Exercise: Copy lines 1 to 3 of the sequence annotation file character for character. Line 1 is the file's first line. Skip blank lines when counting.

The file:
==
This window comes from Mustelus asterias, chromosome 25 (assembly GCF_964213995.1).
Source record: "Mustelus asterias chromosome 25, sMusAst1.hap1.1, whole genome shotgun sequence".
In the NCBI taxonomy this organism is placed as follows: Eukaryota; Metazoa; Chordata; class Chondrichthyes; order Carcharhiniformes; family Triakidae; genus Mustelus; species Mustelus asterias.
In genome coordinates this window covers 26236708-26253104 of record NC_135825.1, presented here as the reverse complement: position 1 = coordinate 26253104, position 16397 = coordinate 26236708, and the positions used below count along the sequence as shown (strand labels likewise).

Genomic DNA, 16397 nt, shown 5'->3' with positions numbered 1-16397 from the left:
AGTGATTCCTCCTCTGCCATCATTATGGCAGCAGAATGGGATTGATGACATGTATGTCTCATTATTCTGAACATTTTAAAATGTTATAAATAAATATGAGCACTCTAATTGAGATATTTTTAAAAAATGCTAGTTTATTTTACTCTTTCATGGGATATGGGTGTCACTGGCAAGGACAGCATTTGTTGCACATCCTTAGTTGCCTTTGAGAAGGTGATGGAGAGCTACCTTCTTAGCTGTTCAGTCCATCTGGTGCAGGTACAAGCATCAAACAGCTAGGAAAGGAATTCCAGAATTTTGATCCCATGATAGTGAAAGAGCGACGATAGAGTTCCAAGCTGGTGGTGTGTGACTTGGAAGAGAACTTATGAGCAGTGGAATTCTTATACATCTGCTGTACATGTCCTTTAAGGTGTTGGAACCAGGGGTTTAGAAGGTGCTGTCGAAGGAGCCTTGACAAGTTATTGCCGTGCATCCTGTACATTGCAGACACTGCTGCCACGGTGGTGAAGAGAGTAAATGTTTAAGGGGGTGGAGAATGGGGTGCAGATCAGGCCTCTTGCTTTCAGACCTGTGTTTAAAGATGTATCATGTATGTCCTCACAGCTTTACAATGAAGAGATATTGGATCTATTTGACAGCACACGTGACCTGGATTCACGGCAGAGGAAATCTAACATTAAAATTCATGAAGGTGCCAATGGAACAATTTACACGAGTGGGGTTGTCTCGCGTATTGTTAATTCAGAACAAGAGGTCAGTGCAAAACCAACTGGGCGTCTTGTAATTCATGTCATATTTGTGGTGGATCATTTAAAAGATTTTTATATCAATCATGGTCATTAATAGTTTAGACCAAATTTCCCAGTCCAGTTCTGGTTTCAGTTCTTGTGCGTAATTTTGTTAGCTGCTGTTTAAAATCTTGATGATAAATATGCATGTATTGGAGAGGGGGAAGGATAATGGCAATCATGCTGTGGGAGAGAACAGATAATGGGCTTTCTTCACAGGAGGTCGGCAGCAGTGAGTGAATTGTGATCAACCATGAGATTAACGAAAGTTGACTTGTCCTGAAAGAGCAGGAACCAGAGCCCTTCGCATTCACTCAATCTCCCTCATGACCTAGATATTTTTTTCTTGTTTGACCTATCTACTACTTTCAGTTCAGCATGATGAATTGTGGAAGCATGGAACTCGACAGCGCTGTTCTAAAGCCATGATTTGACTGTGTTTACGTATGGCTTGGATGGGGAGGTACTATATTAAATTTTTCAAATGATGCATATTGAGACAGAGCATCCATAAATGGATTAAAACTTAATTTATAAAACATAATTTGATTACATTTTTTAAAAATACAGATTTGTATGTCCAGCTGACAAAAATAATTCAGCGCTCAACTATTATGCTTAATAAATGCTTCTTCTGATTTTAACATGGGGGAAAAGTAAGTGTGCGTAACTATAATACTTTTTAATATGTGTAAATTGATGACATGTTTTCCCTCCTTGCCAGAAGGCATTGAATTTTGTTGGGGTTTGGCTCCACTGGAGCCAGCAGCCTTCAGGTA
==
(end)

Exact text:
This window comes from Mustelus asterias, chromosome 25 (assembly GCF_964213995.1).
Source record: "Mustelus asterias chromosome 25, sMusAst1.hap1.1, whole genome shotgun sequence".
In the NCBI taxonomy this organism is placed as follows: Eukaryota; Metazoa; Chordata; class Chondrichthyes; order Carcharhiniformes; family Triakidae; genus Mustelus; species Mustelus asterias.